Among the finer points that may have been missed, Apple didn’t do any chicanery to avoid the taxes. They cut a legitimate deal with Ireland, which has tremendously benefited the Emerald’s Isle’s economy and given a ridiculous boost to their employment and income averages. The deal has clearly benefited Ireland, but at the expense of countries that might have collected the taxes.
    The Europe Union’s regulation enforcer said that Apple’s deals with the Irish government allowed the technology giant to pay virtually nothing on its European business in some years. Apple paid an effective corporate tax rate of 1% in 2003 and just .005% in 2014.
    The deal allowed Apple to create Apple Operations International, a company that does not legally exist anywhere. Apple has said they will eventually get around to paying taxes from that company, possibly to the U.S., but only if the tax rates here are changed.
    And, yes, someone can rightly point out that Apple already pays a lot of taxes, but look at the proportion compared to what they make. They freely enjoy the protections that our nation and European nations enforce to maintain their profits. If an Asian company blatantly copied all Apple products and services, who would be called upon to enforce their copyright protections?
    The amount they are being asked to pay back ($14.5 billion), while seemingly staggering to regular folks, is a mere drop in the bucket for Apple, which, according to The New York Times, has a total cash pile of more than $230 billion.
    Unfortunately, Apple isn’t the only large corporation double dipping in Ireland. American firms are increasingly clever at finding ways to pay (or not pay) taxes in other countries. Facebook and Google (along with Apple) have saved about $8 billion in recent years through their deals in foreign lands.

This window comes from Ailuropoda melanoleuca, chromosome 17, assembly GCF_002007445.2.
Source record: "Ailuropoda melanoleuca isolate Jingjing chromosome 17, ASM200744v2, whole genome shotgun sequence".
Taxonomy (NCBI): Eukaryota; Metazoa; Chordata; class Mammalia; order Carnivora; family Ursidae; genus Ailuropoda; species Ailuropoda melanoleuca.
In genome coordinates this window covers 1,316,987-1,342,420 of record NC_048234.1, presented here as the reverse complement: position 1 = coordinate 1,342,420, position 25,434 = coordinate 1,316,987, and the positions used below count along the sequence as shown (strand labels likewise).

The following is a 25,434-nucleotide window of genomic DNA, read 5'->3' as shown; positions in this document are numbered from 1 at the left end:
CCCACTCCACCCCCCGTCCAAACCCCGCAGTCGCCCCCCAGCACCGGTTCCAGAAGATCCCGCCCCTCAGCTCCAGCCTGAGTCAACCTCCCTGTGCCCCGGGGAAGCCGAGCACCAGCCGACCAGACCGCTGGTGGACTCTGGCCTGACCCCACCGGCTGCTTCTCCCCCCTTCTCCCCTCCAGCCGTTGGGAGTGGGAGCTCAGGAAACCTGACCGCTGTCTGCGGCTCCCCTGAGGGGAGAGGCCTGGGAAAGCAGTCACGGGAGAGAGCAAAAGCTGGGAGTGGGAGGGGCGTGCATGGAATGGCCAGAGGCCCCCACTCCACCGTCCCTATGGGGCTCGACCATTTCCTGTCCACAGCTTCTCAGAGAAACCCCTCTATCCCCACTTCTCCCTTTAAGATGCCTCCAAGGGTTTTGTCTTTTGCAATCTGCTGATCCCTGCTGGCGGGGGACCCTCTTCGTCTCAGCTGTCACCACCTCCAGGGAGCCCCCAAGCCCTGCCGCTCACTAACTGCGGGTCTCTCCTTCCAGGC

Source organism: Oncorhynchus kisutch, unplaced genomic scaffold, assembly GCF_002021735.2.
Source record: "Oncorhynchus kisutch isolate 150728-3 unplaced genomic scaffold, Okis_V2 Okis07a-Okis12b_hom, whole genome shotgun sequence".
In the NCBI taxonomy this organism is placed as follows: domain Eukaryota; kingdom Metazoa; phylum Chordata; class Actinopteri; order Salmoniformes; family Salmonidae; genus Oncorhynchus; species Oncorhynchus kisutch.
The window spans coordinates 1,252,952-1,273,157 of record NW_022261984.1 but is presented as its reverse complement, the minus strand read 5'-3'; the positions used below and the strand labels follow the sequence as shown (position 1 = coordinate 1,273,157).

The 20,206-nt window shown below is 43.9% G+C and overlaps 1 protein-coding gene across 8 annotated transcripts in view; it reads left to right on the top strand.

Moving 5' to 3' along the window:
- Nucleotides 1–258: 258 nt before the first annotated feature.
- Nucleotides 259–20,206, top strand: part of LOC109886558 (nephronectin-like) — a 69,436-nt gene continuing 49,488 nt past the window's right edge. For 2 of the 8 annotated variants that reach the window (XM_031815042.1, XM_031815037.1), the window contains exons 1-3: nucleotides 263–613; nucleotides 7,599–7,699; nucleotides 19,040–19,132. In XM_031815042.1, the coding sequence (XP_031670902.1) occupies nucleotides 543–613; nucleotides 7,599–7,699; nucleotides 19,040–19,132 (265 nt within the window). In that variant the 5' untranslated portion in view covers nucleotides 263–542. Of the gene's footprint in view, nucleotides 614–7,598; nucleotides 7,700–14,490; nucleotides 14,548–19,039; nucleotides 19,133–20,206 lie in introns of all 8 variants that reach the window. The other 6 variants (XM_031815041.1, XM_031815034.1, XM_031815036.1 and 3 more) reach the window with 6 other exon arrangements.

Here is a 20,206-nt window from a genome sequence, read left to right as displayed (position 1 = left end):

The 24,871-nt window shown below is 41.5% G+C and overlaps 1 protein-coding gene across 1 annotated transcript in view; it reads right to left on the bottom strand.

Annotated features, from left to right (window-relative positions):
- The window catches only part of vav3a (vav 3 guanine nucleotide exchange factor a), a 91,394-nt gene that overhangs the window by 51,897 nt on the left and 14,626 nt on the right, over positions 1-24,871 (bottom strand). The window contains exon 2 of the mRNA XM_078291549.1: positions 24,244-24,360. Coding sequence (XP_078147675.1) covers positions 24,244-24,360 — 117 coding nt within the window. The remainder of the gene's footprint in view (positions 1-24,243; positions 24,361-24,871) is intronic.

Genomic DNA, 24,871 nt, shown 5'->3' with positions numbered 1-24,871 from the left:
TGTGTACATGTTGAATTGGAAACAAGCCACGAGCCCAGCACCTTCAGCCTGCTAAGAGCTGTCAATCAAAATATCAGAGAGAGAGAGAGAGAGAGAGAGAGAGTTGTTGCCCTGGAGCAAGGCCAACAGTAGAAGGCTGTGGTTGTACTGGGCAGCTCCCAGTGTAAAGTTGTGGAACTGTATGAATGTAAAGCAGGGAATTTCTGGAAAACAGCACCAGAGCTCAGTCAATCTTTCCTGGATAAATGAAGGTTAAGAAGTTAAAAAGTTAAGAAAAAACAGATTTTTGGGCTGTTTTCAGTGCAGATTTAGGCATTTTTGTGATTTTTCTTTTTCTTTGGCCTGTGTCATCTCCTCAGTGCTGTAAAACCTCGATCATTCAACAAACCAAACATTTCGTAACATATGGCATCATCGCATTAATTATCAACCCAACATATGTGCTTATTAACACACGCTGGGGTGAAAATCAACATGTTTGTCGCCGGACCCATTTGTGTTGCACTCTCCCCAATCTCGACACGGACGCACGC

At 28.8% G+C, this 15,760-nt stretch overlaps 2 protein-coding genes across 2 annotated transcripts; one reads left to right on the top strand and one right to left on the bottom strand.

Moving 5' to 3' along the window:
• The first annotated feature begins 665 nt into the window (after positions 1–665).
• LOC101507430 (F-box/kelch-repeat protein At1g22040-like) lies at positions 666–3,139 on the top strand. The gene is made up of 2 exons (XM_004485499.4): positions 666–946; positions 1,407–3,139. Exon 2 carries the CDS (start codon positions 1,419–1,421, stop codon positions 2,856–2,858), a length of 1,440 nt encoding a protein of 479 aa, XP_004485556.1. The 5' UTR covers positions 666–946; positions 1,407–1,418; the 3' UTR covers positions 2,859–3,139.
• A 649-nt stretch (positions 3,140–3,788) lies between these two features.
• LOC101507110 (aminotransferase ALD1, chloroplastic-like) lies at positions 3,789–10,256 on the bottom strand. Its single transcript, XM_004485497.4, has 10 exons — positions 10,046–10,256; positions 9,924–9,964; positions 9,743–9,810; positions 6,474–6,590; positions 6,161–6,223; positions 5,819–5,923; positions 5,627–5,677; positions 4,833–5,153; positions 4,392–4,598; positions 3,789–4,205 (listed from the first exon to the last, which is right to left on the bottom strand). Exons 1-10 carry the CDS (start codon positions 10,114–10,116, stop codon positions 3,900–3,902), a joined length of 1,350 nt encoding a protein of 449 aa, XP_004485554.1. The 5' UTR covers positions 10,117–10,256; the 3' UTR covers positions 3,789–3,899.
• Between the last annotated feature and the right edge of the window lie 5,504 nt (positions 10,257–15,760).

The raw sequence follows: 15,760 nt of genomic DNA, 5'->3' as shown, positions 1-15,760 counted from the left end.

Stopping this shell game of finance is incidentally a point both Hillary Clinton and Donald Trump generally agree.
    According to visualeconomics.com the amount not paid by Apple, Facebook and Google could pay for the federal government’s entire share of the children’s health insurance program, which covers about 4 million kids; fund the salaries of nearly 200,000 elementary school teachers, buy a year’s worth of groceries for 770,416 families of four.
    The average American, according to visual economics, takes home about $37,000 after taxes, but if we paid our taxes like Apple does – paying a .7% rate would save us about $3,575 each year.         What reeks of unfairness is the avenues that big companies and some unpatriotic individuals awash in cash find to not pay taxes, thus shifting the burden to all us Main Street operations that lack the schemes.
    A small landscaper can’t very well claim he’s not ready to declare whether his crew actually owns equipment in Pickens or Gilmer so he’ll hold off on paying his taxes.
    And could you imagine the response of the IRS if an individual said his weekly paychecks really go into a holding company in the Caribbean (another prominent place to park wealth) so he’s not going to pony up his share for defense spending this year?
    Come on. We love our iPhones and iPads but we regular Americans have to pay taxes. And the largest portion of Apple’s business comes from the U.S. It’s not fair that Ireland is willing to cut a sweetheart deal, to help an American company avoid paying their fair share.
    Maybe this election year will really strengthen the spines of some candidates to put a stop to this perk given to the biggest companies at the expense of the rest of us.

Property tax increase too much to bear

    We’d like to pose a question to our county’s elected leaders and government department heads: What do you think has happened to the average American’s income over the past decade?